So let's assume DSL recognized a $1.2B provision for its portfolio. I used $1.2B given the slightly smaller size of DSL's portfolio against WFC's and I placed it after interest income as opposed to making an adjustment to net interest income. I actually think my 2007 FYE estimates may be overstating what DSL puts out because more recent events illustrate even more aggressive deceleration against prior comparisons. I also don't know what DSL's tax treatment would be so have used it's historical 40% rate and assumed it would result in a benefit against its operating loss. If those assumptions are correct, DSL's book equity would be reduced by $585MM. This is not a precise figure but let's just say that assuming $1B-$1.5B in provisions would result in an after-tax impact of about $600MM-$900MM against DSL's book equity.

So book value of DSL could easily be $16-$30 per share in this scenario but the real issue is that the bank's capitalization ratios would be at risk. As Table I illustrated, DSL's Core and Risk-Base Capital ratios give the bank about $750-$830MM in cushion. If it's capital base takes a hit at anything close to what recent deals have indicated, DSL would be either under regulatory capital requirements or dangerously close. Sure, assets would shrink by the net allowance but given the 10:1 assets/equity gearing, it would be of little consequence in preventing DSL's capitalization from significant erosion. One final piece of information I've found peculiar is that DSL's excess ratios have increased in recent months which is presented in Table III.


What I found peculiar about DSL's historical capitalization ratios is the trend that shows the bank becoming "safer" over time. Book equity has grown at a healthy clip in recent years as the bank has become capitalized well in excess over regulatory mandates. That is the impression one could get from reviewing the trend presented in Table III. The problem is that book equity which is the regulatory capital item (adjusted for Core and Risk-Based requirements) has grown at the expense of earnings quality.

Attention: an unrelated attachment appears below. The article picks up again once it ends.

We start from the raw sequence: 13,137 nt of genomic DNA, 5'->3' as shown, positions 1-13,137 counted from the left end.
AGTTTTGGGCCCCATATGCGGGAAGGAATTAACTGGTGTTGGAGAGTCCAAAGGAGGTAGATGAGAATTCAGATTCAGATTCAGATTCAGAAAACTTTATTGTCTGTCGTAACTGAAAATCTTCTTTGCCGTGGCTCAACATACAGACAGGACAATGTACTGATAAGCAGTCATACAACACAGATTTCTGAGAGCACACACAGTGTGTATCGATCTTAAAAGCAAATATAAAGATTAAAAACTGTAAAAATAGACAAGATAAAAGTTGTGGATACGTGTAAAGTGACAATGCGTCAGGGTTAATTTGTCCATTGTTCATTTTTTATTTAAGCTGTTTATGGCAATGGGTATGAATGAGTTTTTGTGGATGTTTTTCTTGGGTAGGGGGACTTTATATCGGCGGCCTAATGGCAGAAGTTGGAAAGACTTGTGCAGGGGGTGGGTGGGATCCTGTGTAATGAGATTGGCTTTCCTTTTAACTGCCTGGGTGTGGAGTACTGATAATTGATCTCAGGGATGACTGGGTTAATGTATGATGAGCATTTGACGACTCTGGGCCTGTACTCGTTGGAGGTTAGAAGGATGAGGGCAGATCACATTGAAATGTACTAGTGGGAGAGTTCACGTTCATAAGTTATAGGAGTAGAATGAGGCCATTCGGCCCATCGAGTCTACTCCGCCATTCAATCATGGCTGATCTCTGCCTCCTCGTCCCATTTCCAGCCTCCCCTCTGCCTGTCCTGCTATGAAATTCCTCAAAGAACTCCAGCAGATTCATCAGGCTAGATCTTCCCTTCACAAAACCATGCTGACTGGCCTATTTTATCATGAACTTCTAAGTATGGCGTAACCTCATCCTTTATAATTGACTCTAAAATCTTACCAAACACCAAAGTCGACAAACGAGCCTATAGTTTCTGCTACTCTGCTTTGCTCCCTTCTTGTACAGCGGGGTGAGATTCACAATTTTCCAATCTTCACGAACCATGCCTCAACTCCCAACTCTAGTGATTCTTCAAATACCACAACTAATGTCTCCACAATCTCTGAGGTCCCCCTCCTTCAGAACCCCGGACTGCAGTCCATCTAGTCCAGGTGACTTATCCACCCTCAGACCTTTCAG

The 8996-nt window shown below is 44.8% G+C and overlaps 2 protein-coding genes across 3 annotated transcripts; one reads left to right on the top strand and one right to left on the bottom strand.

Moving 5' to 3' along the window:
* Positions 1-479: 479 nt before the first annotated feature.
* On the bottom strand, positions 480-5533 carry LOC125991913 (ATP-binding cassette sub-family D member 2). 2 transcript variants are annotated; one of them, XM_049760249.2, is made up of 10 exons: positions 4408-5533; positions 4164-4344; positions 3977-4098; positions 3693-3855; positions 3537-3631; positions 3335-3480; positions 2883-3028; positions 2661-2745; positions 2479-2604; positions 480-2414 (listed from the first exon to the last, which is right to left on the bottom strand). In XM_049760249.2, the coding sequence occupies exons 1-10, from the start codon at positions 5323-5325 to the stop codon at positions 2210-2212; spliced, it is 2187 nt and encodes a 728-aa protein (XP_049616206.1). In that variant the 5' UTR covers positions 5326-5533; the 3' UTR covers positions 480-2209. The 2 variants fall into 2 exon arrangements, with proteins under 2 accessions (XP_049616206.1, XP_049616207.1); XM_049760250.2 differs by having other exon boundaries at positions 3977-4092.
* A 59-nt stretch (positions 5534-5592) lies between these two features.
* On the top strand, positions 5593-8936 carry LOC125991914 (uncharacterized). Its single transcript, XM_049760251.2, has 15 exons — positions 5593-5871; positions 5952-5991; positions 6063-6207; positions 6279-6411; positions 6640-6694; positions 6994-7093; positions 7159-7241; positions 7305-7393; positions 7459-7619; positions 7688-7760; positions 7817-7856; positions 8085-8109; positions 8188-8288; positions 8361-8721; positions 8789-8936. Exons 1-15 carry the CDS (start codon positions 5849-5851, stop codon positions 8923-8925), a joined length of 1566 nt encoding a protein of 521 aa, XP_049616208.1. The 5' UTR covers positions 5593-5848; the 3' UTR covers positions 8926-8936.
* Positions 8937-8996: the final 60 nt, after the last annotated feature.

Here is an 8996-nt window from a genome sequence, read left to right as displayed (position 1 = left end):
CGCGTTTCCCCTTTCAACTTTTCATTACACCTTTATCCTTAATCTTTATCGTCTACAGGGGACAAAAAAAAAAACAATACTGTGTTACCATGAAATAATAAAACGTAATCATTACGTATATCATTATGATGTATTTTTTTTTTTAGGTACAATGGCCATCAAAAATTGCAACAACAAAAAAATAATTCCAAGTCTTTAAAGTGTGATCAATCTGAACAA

As I've mentioned in previous writings, since 2003 capitalized interest from negative amortization ("CINA") balances have become an increasing part of DSL's net interest income. CINA was just 2.7% of net interest income in 2003 but through 9/30/07 is 82.1% of interest income. These figures flow through to book equity and Table III presents an accounting reality that is far different than DSL's economic reality. I interpret the growing excess ratio as a statement that DSL has yet to take a "real" provision against its portfolio which is why this illusion persists. Once that provision is recognized, DSL's ratios will be much closer and possibly below regulatory guidelines.

I suspect DSL will take the UBS approach where they spread this massive provision and try to manage it across quarters to blunt the impact to investors. It won't matter because the size of those quarterly writedowns will still cut into EPS and book equity and I think investors will eventually capitulate. There are other banks (like WFC) that do the "one-and-done" with an aggressive provision and investors will have much more trust in placing money there rather than the constant nicks and cuts over 4-6 quarters with no real numbers to trust. In the near-term, there's plenty of broader financial news regarding the potential plan to freeze subprime resets (and will probably be applied to prime option ARMs as well), Citigroup's (NYSE:C) deal, and of course the expectation of a Fed rate cut that could prop up DSL's shares, but in the medium to longer term I think DSL is in much more serious trouble than its current share price of $40 indicates.